MILWAUKEE — Although MLB players and coaches use the All-Star break as their midway point of the season, the break is actually past the season’s true halfway point.
The Mariners’ last game — a 13-2 win over the Orioles to closeout the recent homestand — was their 82nd of the season. After an unexpected and unsustainable 13-2 start to the season, the Mariners cratered into the team many expected in this “step-back” season. They come into this series against the Brewers with a 35-47 record, sixth worst in MLB. That means they went 22-45 since that magical start, including a 7-21 May. They’ve been beaten by five-plus runs 17 times.
Their defense and the pitching, specifically the bullpen, have been abysmal. To be fair, their defense has played significantly better since Kyle Seager returned from the injured list, J.P. Crawford replaced Tim Beckham at shortstop and Domingo Santana moved back to right field.
The Mariners have committed 83 errors in 82 games, which is 20 more than the next closest team. It puts them on pace for 163 in the season. The Cardinals led MLB with 133 errors last season.
The pitching staff’s 5.35 ERA is the second worst in baseball, trailing just the Orioles at 5.85. The 9.8 hits allowed per nine innings are the most in baseball, while their 7.8 strikeouts per nine innings is the second lowest. They’ve allowed 10 plus runs in 17 games this season. The use of an opener has skewed the stat splits of the rotation and the bullpen. The bullpen’s 5.24 ERA is fourth worst in MLB and the 4.54 walks per nine innings are the second highest. Seattle starters have generated 2.2 WAR, which is the fourth lowest total in MLB while their 6.79 strikeouts per nine innings is the worst.
What has manager Scott Servais seen from his team in that first half?
“Positively, I think we’ve done a lot of things offensively,” Servais said. “When we put the team together and we left spring training, we liked our lineup and thought we’d score a bunch of runs. We didn’t know how we’d do it. Certainly the home run has been a big friend of ours. Offensively, we’ve done some pretty good things.
“Probably the most disappointing thing has been our defense. Through the month of May we really struggled. We have turned things around dramatically here in June. We talk a lot about controlling the zone offensively. We went from one of the lower teams in the league as far as our chase rates and ability to put the ball in play with two strikes to one of the better teams in the month of June. After a very disappointing May, we’ve flipped that and got back on the right side of things. I’m happy about that. … But May was a struggle and what it does to your pitching and the flow of the game is pretty frustrating.”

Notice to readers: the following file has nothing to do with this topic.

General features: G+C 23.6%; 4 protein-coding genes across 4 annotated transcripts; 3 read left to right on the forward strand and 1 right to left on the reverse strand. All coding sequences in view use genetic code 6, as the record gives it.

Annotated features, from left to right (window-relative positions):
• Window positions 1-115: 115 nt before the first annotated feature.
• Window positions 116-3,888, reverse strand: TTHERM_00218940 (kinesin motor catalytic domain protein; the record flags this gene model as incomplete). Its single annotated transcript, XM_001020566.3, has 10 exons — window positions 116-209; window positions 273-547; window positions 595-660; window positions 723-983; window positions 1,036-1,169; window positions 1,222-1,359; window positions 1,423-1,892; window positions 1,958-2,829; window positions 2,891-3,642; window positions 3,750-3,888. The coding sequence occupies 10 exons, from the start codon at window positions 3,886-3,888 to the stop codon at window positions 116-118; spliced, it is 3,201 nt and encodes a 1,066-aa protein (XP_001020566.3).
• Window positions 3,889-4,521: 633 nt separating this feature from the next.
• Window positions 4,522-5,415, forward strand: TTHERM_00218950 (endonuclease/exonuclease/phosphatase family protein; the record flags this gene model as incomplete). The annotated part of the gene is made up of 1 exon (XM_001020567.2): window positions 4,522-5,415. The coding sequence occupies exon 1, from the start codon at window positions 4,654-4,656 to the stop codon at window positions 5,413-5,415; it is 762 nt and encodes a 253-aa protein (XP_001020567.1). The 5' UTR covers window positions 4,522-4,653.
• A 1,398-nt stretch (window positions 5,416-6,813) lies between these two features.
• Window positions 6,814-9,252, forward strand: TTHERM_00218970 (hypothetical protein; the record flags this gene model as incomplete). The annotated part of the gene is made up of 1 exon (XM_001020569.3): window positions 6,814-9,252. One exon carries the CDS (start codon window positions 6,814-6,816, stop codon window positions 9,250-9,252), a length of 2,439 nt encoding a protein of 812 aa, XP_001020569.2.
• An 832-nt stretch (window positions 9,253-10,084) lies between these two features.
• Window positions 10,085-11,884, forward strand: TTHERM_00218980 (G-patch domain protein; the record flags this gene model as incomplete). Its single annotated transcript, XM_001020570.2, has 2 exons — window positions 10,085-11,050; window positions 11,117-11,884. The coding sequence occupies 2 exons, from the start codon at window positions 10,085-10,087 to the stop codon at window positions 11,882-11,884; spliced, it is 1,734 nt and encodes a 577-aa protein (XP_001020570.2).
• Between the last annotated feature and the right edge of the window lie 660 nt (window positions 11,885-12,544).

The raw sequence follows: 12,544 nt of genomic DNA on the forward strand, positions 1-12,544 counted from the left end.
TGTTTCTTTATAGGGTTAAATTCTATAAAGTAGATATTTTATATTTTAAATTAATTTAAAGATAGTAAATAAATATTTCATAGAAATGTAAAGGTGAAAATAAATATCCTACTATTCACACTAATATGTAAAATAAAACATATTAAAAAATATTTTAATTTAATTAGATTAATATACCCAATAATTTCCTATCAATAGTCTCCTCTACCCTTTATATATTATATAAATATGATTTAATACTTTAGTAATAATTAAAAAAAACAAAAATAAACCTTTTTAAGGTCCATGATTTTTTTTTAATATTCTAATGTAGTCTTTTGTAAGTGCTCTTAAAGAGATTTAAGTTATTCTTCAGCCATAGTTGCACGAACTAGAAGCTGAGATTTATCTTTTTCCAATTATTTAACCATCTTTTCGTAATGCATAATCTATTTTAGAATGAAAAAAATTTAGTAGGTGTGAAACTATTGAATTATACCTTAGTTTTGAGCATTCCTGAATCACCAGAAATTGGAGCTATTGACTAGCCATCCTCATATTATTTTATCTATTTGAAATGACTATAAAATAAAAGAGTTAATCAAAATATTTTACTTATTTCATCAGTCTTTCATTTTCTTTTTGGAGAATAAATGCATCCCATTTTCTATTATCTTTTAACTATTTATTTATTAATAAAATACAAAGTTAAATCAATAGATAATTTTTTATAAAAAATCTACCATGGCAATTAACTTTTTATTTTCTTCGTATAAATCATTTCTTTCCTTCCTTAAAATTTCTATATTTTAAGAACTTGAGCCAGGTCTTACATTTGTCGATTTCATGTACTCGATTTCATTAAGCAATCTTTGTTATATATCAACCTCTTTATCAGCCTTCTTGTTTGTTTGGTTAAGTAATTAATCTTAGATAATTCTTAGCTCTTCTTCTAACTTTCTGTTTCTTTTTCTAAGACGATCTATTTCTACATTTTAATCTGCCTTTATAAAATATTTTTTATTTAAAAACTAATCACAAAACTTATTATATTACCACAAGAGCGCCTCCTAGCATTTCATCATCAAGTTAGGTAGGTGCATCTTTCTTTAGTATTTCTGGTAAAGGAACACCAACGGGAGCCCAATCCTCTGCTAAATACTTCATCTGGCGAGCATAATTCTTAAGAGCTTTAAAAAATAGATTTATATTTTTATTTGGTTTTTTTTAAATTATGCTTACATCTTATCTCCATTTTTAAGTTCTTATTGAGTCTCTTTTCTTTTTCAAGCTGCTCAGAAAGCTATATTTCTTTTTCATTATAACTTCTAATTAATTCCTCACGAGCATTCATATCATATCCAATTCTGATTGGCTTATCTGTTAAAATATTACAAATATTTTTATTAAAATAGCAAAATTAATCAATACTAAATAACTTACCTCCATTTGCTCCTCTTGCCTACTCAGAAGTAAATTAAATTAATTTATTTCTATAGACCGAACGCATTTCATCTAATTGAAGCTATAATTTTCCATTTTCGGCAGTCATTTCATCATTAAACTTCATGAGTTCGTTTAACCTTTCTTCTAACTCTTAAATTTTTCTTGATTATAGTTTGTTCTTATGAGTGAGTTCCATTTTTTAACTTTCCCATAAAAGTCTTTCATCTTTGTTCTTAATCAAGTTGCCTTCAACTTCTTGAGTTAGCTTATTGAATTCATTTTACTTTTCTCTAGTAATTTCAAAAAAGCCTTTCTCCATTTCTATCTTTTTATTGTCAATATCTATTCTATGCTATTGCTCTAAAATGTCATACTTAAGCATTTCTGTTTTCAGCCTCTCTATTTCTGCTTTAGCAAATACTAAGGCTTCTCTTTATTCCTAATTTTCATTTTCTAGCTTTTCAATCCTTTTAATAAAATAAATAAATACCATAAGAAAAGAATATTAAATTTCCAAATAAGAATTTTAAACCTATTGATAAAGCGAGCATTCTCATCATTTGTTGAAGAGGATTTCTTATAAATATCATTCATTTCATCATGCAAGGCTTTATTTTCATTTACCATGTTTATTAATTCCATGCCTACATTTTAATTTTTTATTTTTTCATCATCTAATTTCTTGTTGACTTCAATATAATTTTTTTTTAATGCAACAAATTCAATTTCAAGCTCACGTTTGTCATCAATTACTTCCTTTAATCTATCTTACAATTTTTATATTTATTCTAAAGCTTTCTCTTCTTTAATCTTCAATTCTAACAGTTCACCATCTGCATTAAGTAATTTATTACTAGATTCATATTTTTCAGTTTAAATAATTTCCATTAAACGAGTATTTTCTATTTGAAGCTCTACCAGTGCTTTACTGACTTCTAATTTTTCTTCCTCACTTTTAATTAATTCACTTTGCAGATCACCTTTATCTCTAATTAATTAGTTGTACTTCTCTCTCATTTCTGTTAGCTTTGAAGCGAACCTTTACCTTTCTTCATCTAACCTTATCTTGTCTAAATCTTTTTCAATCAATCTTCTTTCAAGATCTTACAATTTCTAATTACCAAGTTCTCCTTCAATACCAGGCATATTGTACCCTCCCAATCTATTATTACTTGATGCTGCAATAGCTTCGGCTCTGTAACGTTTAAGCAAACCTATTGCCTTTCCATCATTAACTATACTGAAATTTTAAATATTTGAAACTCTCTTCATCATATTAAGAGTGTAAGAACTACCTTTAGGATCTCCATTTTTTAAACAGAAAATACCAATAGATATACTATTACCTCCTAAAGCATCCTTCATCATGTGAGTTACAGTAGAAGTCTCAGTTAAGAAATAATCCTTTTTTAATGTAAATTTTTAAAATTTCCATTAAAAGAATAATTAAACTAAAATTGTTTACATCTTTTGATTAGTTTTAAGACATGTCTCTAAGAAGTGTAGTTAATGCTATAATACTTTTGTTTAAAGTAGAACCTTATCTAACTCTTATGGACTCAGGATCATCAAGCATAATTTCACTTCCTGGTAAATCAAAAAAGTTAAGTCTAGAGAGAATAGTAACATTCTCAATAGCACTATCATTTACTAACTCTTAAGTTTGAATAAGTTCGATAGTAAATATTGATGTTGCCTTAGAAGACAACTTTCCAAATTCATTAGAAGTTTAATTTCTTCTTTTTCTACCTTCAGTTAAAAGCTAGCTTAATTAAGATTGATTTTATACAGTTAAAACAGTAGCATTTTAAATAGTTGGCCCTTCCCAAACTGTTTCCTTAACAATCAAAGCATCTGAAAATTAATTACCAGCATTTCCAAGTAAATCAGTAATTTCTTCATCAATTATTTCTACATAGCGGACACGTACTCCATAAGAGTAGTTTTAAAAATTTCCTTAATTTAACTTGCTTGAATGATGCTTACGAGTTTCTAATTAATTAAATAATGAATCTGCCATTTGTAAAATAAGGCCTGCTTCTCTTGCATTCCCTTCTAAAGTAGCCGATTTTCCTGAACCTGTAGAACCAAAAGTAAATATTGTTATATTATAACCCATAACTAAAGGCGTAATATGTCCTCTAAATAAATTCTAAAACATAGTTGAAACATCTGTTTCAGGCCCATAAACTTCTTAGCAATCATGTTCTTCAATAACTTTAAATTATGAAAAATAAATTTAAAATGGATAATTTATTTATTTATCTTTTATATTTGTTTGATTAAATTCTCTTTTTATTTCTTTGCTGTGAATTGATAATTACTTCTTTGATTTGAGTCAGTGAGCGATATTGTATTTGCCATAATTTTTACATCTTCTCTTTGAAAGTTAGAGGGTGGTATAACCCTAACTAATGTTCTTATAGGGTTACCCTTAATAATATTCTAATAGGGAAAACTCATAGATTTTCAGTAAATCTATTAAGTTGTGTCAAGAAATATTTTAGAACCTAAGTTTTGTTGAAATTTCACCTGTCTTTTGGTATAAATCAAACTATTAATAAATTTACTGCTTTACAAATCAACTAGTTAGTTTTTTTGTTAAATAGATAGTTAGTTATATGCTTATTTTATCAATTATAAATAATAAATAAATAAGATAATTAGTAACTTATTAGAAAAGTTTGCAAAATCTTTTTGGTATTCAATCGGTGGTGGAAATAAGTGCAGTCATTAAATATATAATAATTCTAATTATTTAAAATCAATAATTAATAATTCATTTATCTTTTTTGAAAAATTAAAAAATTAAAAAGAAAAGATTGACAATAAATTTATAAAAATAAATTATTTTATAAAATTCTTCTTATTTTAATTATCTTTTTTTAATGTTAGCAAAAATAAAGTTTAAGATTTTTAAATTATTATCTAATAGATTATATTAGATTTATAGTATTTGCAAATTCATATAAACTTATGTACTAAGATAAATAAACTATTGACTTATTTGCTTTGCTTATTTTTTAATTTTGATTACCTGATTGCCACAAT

But controlling the zone from the pitchers?
“We have to do a better job of it on the mound,” Servais said. “The walks are still bit of an issue. You saw (Yusei) Kikuchi struggle with it the other day. Our bullpen walks have been an issue.”
The amount of turnover in the bullpen has been absurd. The injury to Hunter Strickland started much of the problems.
“That’s probably the one injury, and it happened real early, but we weren’t able to recoup from that,” Servais said. “We were really excited about the way Hunter was throwing the ball in spring training. He threw the ball well in Japan. And when he went down, that really shifted some things in our bullpen.”
There was also the personnel. The Mariners took plenty of chances on players that were minor-league signings or players designated for assignment. They had upside stuff and minimal command.
“Biggest thing bullpen-wise is that we took a different philosophy,” Servais said. “We gave guys with big stuff opportunities. We’ve seen a lot of velocity, probably the biggest velocity out of our bullpen since I’ve been here. And velocity is cool, but at the end of the day, it’s about getting hitters out. As the velocity with guys increased, the pitch ability decreased and it’s about making pitches, getting ahead in counts, controlling counts and all those other things on the mound.
“We’ll continue to shuffle. We brought some guys back that have a longer track record of throwing strikes. I tend to lean toward those guys. You have an idea of what you are going to get every time out. I think that’s how good bullpens are put together.”
- Sam Tuivailala (shoulder fatigue) was roughed up in his first outing of his second rehab stint. He allowed five runs (four earned) on five hits with two strikeouts in 2/3 of an inning. But Servais said Tuivailala’s shoulder felt good and his velocity was back to normal, which is a positive sign.
- Mitch Haniger (ruptured testicle) is with the team on the road trip. He took fly balls on the field and is moving closer to taking batting practice.
- Braden Bishop (lacerated spleen) is still working to get weight back on his frame and building some strength. He’s a week to 10 days before beginning any working out.
- Connor Sadzeck (elbow inflammation) played catch on Monday, but the elbow was still bothering him. He’s been shut down for a few days.
- Hunter Strickland (Grade 2 lat strain) hasn’t resumed throwing after having a setback. He is hoping to play catch in the next few days.
- Felix Hernandez (Grade 1 lat strain) is still trying to build strength in his shoulder after dealing with fatigue in his recent rehab start.
- Ryon Healy (lower back strain) is headed to the team’s facility in Arizona to work out with the players at extended spring training.
- Brandon Brennan (right shoulder strain) played catch on Monday and felt good. He’ll continue to play catch daily to work up to a bullpen.
- Chasen Bradford (forearm strain) has been at home in Las Vegas dealing with a family issue. He’s returning to Seattle in the next few days and resuming his rehab.